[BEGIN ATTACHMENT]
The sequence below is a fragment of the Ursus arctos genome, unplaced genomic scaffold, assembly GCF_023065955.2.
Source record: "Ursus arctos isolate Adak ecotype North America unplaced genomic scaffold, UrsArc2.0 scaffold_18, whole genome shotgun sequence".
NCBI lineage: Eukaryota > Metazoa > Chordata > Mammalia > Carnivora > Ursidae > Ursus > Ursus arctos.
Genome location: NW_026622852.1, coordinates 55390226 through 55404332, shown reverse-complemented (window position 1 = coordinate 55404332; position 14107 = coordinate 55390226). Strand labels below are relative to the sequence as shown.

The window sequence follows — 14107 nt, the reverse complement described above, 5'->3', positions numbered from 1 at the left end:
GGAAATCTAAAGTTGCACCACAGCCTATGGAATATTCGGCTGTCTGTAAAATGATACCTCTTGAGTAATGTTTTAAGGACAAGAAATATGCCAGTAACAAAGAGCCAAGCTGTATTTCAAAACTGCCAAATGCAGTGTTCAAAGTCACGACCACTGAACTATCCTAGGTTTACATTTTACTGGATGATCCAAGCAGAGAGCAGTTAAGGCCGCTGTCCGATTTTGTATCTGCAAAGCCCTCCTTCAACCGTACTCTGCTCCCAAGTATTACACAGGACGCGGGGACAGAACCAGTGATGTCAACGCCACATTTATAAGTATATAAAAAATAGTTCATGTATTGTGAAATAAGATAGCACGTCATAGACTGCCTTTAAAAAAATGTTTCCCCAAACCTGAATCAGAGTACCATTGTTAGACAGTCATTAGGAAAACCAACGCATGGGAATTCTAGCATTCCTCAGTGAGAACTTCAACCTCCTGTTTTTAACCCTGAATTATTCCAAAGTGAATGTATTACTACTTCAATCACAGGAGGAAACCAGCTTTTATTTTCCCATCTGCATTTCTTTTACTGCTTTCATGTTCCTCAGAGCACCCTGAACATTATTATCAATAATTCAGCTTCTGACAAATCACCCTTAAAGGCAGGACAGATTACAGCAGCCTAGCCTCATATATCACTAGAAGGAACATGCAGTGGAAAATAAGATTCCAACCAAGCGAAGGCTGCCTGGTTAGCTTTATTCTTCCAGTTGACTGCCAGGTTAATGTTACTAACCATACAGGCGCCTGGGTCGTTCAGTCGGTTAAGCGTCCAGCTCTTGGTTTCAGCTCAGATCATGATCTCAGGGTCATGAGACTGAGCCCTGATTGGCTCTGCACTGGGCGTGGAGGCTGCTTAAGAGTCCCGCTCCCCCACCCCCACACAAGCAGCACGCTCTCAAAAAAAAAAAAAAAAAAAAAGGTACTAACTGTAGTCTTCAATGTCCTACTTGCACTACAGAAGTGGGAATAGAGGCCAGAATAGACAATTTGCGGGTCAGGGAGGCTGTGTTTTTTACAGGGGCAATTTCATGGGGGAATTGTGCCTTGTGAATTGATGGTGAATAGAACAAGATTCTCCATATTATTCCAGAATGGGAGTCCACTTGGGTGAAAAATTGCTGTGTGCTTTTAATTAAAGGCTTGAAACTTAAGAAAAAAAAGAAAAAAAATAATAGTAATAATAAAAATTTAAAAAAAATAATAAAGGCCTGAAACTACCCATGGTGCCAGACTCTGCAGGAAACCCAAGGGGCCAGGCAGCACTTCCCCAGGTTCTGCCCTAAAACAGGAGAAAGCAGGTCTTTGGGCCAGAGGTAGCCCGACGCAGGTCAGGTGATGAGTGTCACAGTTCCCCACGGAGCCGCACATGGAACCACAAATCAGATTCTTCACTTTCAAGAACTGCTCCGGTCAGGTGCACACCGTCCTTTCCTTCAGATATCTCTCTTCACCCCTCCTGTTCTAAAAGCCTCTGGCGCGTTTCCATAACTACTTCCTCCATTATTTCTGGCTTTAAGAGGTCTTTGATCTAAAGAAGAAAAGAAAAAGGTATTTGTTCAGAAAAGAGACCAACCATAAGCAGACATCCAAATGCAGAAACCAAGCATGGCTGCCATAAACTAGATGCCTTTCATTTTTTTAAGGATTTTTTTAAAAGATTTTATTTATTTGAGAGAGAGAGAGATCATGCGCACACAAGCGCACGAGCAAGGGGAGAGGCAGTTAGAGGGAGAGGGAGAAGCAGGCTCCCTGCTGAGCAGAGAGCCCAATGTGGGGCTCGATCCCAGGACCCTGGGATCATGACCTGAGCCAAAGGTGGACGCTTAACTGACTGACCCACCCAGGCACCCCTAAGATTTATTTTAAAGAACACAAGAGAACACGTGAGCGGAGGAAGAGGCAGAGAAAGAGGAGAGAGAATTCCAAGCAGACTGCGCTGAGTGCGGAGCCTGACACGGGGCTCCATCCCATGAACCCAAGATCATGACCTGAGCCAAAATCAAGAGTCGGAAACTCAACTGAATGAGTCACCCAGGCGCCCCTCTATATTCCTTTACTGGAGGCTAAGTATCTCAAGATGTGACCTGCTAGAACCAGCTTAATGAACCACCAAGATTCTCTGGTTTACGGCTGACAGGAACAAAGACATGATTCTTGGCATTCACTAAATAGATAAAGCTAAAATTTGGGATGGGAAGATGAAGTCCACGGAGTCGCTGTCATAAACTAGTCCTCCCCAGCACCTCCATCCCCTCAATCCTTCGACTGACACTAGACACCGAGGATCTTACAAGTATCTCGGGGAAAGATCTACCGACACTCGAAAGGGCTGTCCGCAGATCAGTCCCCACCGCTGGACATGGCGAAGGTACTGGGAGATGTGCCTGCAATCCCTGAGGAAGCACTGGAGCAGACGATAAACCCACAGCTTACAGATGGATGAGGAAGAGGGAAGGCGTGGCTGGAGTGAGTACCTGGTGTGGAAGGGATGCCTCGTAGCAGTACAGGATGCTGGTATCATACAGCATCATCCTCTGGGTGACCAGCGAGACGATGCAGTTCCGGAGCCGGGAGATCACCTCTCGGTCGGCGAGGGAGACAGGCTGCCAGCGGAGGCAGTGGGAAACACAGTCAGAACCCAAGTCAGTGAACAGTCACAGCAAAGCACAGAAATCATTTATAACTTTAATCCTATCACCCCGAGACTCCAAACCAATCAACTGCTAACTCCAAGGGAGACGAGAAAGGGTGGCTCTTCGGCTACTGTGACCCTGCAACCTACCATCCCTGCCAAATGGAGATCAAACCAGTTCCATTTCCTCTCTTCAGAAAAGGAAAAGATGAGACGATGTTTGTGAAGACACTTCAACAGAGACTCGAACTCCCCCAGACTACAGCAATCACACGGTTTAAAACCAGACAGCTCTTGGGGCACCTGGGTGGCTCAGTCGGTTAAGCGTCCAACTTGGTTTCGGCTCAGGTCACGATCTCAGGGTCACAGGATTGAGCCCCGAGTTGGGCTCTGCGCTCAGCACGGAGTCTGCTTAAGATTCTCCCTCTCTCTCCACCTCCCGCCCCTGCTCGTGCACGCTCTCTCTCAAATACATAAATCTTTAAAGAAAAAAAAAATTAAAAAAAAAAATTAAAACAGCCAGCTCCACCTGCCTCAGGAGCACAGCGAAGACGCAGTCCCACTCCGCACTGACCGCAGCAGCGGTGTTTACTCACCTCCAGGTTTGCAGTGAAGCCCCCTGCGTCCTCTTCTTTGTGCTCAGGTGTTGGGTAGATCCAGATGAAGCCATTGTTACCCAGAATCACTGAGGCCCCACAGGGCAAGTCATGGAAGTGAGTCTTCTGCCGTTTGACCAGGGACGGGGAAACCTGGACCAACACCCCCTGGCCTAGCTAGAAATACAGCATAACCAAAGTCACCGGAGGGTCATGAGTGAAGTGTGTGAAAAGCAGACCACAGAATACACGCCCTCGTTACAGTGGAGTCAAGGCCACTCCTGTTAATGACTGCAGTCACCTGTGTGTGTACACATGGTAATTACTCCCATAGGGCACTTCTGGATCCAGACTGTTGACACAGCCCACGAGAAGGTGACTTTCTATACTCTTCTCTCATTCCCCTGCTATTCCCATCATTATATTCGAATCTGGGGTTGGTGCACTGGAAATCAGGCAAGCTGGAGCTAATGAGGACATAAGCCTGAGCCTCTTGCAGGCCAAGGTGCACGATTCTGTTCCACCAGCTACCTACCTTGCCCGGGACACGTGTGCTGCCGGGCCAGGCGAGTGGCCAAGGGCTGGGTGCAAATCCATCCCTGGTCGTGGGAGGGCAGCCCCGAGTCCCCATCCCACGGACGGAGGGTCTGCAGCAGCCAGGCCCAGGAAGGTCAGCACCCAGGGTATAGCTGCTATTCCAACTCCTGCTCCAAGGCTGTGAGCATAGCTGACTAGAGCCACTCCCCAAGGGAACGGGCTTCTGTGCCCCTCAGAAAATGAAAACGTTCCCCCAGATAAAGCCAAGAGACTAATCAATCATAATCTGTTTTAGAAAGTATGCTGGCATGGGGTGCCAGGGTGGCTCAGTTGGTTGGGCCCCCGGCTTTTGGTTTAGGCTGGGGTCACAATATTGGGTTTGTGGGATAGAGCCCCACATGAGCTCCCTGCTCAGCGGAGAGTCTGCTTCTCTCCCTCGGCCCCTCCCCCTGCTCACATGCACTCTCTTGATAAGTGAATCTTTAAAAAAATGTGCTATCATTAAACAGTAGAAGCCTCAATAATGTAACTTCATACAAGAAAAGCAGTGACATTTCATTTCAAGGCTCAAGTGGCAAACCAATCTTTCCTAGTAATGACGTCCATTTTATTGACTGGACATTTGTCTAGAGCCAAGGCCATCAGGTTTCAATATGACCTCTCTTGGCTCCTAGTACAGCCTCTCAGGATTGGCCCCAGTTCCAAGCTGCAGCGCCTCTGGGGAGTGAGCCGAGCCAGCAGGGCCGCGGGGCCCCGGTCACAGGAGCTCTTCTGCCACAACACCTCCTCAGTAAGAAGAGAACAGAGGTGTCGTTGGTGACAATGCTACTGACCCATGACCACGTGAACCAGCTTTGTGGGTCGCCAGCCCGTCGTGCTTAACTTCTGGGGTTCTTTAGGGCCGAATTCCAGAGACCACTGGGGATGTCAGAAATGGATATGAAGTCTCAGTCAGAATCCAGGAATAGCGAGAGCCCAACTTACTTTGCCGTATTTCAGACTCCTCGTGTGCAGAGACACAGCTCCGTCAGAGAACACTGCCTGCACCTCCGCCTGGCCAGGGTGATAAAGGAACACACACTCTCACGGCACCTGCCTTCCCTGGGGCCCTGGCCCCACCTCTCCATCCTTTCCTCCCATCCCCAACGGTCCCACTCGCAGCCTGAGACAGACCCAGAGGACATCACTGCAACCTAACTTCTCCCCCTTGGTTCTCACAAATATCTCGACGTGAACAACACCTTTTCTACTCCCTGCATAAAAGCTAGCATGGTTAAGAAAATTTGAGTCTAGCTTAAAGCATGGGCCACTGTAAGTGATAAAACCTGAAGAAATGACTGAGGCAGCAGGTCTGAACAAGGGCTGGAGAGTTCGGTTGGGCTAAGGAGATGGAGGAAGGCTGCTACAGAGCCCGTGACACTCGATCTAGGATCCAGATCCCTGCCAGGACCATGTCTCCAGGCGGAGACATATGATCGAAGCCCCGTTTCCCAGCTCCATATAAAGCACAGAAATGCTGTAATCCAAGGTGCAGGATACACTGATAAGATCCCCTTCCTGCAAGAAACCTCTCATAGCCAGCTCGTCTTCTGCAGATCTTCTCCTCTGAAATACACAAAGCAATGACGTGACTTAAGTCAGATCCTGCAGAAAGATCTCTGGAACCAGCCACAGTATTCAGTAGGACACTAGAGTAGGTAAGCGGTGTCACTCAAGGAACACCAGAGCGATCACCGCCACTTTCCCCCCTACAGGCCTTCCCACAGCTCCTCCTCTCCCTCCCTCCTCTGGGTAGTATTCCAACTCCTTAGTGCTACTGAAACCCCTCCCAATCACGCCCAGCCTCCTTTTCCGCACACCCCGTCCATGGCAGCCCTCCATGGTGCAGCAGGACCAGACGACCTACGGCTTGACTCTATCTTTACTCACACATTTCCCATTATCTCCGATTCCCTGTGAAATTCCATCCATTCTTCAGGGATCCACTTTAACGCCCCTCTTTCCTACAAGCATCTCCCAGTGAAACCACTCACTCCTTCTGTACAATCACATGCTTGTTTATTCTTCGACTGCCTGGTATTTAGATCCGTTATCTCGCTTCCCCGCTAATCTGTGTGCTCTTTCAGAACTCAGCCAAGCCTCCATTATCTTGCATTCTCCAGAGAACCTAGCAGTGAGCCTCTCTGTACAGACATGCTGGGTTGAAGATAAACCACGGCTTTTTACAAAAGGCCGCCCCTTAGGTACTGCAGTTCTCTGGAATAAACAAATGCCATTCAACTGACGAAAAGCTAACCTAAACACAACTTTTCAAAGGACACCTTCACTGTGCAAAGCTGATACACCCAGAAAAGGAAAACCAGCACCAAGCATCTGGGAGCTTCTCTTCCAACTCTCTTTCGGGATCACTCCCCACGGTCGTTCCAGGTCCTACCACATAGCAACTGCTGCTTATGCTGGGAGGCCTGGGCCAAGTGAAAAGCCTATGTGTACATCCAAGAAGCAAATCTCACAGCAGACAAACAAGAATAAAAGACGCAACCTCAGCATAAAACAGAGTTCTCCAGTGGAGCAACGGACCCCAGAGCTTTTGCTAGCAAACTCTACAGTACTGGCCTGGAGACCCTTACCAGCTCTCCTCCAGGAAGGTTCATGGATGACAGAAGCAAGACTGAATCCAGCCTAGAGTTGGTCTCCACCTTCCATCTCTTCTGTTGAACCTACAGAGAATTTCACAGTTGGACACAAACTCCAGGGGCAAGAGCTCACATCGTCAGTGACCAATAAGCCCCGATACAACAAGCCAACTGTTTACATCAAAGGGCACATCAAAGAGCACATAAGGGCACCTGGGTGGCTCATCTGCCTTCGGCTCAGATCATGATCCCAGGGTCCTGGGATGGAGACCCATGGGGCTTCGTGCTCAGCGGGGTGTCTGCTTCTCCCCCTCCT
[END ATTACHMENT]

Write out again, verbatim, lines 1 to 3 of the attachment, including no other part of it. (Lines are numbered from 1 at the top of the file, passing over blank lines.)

The sequence below is a fragment of the Ursus arctos genome, unplaced genomic scaffold, assembly GCF_023065955.2.
Source record: "Ursus arctos isolate Adak ecotype North America unplaced genomic scaffold, UrsArc2.0 scaffold_18, whole genome shotgun sequence".
NCBI lineage: Eukaryota > Metazoa > Chordata > Mammalia > Carnivora > Ursidae > Ursus > Ursus arctos.